It is no secret that clean energy advocates, from those of us at the Southern Alliance for Clean Energy to Conservatives for Energy Freedom founder Debbie Dooley, think that Floridians are being cheated out of their right to produce clean, sustainable solar energy.
As we’ve often said, politicians and utilities in the Sunshine State are keeping Florida from truly living up to its nickname. The state is our nation’s largest source of untapped solar potential, and yet big monopoly utilities like Duke Energy and Florida Power & Light are suppressing the market.
But it’s not just about protecting your rights to a cleaner energy future; it’s also about creating and supporting new clean energy jobs that can bolster Florida’s economy. And Florida’s current policies and leadership aren’t supporting that mission either.
Earlier this month, Environmental Entrepreneurs (E2) published a new study showing that Florida’s clean energy workforce is just a small fraction of what it could be – despite being the fifth-most coal-dependent state, sending $1.3 billion out of state every year to import coal.
There is hope, though, according to E2 Executive Directer, Bob Keefe. In an piece recently published in the Huffington Post, Keefe outlines the important new blueprint that the Environmental Protection Agency has outlined with their new Clean Power Plan, and how Florida can best make use of it to bolster its economy and boost clean energy job numbers across the state.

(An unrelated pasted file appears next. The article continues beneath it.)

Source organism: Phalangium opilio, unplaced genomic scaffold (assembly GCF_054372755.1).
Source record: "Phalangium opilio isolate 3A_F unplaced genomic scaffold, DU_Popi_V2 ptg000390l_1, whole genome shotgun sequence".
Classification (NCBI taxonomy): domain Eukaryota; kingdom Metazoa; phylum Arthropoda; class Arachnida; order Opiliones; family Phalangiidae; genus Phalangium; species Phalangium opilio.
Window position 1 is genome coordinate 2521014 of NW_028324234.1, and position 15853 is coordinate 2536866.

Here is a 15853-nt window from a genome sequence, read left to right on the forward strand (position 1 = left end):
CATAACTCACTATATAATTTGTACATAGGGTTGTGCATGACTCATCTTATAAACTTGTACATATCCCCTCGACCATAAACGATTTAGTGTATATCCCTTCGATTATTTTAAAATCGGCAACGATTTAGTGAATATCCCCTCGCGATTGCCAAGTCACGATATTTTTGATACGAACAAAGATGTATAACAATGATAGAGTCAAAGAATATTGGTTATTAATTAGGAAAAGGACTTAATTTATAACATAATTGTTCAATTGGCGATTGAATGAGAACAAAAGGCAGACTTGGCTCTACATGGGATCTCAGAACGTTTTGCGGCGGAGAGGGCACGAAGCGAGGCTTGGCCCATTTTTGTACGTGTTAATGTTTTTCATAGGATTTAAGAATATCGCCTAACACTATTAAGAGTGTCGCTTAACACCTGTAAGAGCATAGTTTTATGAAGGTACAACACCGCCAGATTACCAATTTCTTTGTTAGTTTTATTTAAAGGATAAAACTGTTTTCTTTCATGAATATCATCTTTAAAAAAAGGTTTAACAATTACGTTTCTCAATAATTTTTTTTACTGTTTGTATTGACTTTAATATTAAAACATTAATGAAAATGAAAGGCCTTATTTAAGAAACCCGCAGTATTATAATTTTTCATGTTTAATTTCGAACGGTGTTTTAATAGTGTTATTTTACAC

When It Comes to Clean Energy, What’s Wrong With Florida?
Here’s a question for you. Which state has created more jobs in the booming solar business: Massachusetts or Florida?
If you picked the Sunshine State, you’d be wrong, remarkably enough.
According to the first-of-its kind clean energy jobs survey for Florida that was just released by my group, only about 11,000 Floridians work in solar and other forms of renewable energy. That’s far fewer than many states, including much-smaller Massachusetts, where 13,000 residents work in solar and other renewable businesses. You can see Environmental Entrepreneurs’ (E2’s) “Clean Jobs Florida” report at cleanjobsflorida.com.
Of course the sun doesn’t shine any brighter in New England than it does in Florida. In fact, the state is No. 3 in the country in solar potential. It could easily generate more than 25 times the amount of energy it uses if only it tapped into the power of the sun. Instead of lagging behind relatively little states like Massachusetts, Florida ought to be neck-in-neck with big Sunbelt states like California, Arizona and Nevada when it comes to deploying solar energy.
It’s not that Florida’s clean energy sector isn’t a substantial employer — one that state leaders should support. According to E2’s new “Clean Jobs Florida” report, more than 130,000 Floridians work at 14,000 clean energy companies. About 75 percent of those jobs are in energy efficiency; only about 9 percent are in solar and renewable energy.